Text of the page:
The Abraham Accords: A Two-Year Assessment
Next month marks the two-year anniversary of the signing of the historic Abraham Accords. On September 15, 2020, United States President Donald Trump hosted the Minister of Foreign Affairs and International Cooperation of the United Arab Emirates (UAE) H.H. Sheikh Abdullah bin Zayed Al Nahyan, Bahrain’s Foreign Minister Dr. Abdullatif bin Rashid Al Zayani, and Israel’s Prime Minister Benjamin Netanyahu at the White House.
The Abraham Accords constituted the first breakthrough for regional peace in more than a quarter century since the 1993 Oslo Accords. Founded upon shared strategic, economic and trade interests between the parties, they established peace, diplomatic and trade relations, and a normalization of bilateral ties between the countries, with Sudan and Morocco soon joining the circle of peace.
With more Arab nations expected to sign on, the unprecedented road to peace could unlock business potential and create new opportunities for trade and investment not only for the Arab Gulf states, but across the Middle East and North Africa (MENA) region.
The hope and promise encapsulated in that diplomatic achievement have borne fruit in several arenas, not least in the economic sphere. This is particularly the case between Israel and the UAE, given that both countries are strong engines of technology-driven development based on their relatively open economies, startup and innovation cultures and venture capital experience.
As a case in point, both countries signed a recent Free Trade Agreement (FTA) on May 31, 2022, with the stated goal of increasing annual bilateral trade to more than $10 billion over the next five years, more than 10 times the figure recorded in 2021.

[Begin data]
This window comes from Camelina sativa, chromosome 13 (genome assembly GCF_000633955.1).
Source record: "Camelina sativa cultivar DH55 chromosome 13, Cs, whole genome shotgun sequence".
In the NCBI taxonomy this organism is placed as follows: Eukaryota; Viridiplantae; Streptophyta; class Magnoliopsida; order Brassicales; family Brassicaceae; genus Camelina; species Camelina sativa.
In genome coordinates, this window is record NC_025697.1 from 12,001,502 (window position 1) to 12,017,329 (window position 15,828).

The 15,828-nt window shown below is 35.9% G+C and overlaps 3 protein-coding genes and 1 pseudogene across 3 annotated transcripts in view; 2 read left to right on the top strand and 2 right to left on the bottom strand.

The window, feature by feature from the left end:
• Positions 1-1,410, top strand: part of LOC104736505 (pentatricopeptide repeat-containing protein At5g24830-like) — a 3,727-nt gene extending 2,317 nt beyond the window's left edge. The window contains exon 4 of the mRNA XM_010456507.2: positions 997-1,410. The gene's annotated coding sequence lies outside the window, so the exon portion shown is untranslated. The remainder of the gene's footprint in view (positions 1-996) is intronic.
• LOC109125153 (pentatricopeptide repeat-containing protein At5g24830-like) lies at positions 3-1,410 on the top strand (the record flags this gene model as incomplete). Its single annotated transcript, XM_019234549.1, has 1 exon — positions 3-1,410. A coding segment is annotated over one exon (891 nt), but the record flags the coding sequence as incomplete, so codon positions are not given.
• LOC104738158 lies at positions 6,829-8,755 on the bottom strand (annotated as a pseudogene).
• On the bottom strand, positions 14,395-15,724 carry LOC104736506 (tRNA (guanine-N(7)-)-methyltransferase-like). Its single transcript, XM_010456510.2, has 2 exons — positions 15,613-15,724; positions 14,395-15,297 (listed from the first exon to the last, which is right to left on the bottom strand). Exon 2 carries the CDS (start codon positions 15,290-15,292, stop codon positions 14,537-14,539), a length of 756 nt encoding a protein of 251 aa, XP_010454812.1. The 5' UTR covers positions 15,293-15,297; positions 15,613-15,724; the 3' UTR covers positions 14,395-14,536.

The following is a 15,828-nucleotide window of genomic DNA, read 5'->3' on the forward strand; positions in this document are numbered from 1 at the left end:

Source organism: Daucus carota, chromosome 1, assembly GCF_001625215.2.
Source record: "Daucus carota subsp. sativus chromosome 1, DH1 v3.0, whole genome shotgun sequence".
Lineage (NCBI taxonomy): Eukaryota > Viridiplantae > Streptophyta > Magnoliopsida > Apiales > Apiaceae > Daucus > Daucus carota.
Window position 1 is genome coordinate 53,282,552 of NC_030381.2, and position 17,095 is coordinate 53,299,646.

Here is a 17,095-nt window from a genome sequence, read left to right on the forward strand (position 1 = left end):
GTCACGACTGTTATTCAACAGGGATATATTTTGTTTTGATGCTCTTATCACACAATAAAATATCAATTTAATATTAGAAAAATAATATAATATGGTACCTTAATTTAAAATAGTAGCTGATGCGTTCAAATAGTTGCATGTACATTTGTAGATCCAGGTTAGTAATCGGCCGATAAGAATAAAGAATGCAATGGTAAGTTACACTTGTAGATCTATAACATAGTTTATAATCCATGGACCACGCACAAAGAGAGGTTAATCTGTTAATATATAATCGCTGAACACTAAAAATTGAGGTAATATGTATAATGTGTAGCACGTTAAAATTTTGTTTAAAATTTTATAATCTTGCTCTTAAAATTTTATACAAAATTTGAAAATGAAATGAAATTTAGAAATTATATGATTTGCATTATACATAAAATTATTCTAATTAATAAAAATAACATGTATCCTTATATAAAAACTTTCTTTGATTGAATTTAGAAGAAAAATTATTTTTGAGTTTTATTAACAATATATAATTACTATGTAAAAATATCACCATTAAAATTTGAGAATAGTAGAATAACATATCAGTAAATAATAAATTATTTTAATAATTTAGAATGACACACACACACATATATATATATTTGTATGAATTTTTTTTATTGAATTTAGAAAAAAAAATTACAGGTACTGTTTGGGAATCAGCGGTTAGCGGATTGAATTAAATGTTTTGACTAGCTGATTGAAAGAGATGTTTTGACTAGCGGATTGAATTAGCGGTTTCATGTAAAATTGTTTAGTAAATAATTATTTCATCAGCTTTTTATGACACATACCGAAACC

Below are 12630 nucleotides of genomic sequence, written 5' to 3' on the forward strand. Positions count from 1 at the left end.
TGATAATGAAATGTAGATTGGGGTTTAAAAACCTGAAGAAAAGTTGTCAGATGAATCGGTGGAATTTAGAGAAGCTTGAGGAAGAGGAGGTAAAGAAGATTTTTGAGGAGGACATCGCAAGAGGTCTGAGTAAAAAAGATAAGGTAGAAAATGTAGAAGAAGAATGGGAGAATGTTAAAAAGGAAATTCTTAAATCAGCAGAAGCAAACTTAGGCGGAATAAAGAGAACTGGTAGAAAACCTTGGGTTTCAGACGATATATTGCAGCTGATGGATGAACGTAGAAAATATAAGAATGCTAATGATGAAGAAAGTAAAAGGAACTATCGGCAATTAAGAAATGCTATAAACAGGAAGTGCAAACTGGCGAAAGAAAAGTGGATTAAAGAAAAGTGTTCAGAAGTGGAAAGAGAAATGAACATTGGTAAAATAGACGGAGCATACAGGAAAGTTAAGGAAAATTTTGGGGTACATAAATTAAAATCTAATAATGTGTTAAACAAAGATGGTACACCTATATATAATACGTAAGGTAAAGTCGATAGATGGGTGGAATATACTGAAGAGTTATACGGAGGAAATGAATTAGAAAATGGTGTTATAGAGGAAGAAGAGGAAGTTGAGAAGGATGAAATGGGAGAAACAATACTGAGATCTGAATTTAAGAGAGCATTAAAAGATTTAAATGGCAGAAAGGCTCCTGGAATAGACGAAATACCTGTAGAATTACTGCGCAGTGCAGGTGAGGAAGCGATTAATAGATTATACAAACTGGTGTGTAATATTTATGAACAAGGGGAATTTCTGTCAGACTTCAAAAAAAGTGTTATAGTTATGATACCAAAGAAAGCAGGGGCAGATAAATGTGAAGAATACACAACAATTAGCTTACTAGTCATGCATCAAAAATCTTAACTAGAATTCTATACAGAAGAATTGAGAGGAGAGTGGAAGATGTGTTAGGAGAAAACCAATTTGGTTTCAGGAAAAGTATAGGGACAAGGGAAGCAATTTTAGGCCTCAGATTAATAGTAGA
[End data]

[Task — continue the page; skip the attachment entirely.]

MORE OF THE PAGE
The FTA includes a customs exemption on 98 percent of bilateral trade encompassing sectors such as food, agriculture, cosmetics, medical equipment and medication. The trade potential in these sectors is great given that Israel exported $58.8 million in products to the UAE in 2020, according to data from the Observatory of Economic Complexity (OEC). Top exports included diamonds, telephones, and gas turbines.
The UAE, on its part, exported $120 million to Israel in 2020, with the main exports encompassing diamonds and broadcasting equipment. One year later, in 2021, Israeli exports to the UAE reached $384.47 million, while UAE exports to Israel reached $885 million, according to Israeli government data. In addition to these trade flows, the United States, Israel, and the UAE established a $3 billion fund—the Abraham Fund—to promote economic cooperation and growth in the region with the purposes of job creation and raising the regional standard of living.
Which future economic potential does the Abraham Accords then hold? While it is complex to develop scenarios in this field, a study by the Rand Cooperation offers an optimistic vision. Based on the premise that the Accords could grow to potentially include ten Muslim-majority nations in the years to come, with deeper economic integration across the MENA-region, the four Arab signatories could potentially gain as many as 150,000 new jobs, expanding to four million new jobs and $1 trillion in new economic activity over a decade, according to the assessment.
Irrespective of economic scenarios, it is safe to say that the Abraham Accords hold the continued potential to serve as the foundation for a comprehensive peace process across the MENA-region – away from conflict and toward a shared vision of economic prosperity – by demonstrating the tangible, real-world benefits of people-to-people ties, trade, commerce, and mutual cooperation.
Dr. Daniel Schatz
Dr. Schatz is a Visiting Scholar at Georgetown University and a Non-Resi